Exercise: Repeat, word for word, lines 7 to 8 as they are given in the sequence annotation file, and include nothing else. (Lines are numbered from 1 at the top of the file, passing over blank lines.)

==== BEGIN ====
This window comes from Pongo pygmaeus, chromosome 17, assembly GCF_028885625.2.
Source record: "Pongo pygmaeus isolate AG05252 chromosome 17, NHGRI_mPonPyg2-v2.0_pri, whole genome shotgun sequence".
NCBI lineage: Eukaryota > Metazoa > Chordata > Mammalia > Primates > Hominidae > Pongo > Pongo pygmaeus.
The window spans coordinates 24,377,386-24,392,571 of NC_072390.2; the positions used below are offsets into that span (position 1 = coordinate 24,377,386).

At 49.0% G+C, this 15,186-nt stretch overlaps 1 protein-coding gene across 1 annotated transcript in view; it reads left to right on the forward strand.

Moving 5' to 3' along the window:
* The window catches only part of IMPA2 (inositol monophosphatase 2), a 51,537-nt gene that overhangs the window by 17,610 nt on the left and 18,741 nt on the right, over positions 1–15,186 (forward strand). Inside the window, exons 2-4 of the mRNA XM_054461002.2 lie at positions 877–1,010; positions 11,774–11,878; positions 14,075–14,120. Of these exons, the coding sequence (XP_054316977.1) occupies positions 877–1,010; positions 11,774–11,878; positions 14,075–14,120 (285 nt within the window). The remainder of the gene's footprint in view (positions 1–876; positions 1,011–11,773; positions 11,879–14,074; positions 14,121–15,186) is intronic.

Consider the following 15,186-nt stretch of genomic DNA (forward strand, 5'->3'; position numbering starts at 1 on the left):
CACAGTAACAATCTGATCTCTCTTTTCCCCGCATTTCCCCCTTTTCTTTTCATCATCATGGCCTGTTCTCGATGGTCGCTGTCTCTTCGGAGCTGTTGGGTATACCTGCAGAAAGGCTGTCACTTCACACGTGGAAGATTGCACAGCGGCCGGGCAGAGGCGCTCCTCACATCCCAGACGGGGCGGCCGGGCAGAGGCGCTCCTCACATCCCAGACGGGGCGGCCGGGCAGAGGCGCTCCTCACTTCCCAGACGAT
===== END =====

* The window catches only part of IMPA2 (inositol monophosphatase 2), a 51,537-nt gene that overhangs the window by 17,610 nt on the left and 18,741 nt on the right, over positions 1–15,186 (forward strand). Inside the window, exons 2-4 of the mRNA XM_054461002.2 lie at positions 877–1,010; positions 11,774–11,878; positions 14,075–14,120. Of these exons, the coding sequence (XP_054316977.1) occupies positions 877–1,010; positions 11,774–11,878; positions 14,075–14,120 (285 nt within the window). The remainder of the gene's footprint in view (positions 1–876; positions 1,011–11,773; positions 11,879–14,074; positions 14,121–15,186) is intronic.

Consider the following 15,186-nt stretch of genomic DNA (forward strand, 5'->3'; position numbering starts at 1 on the left):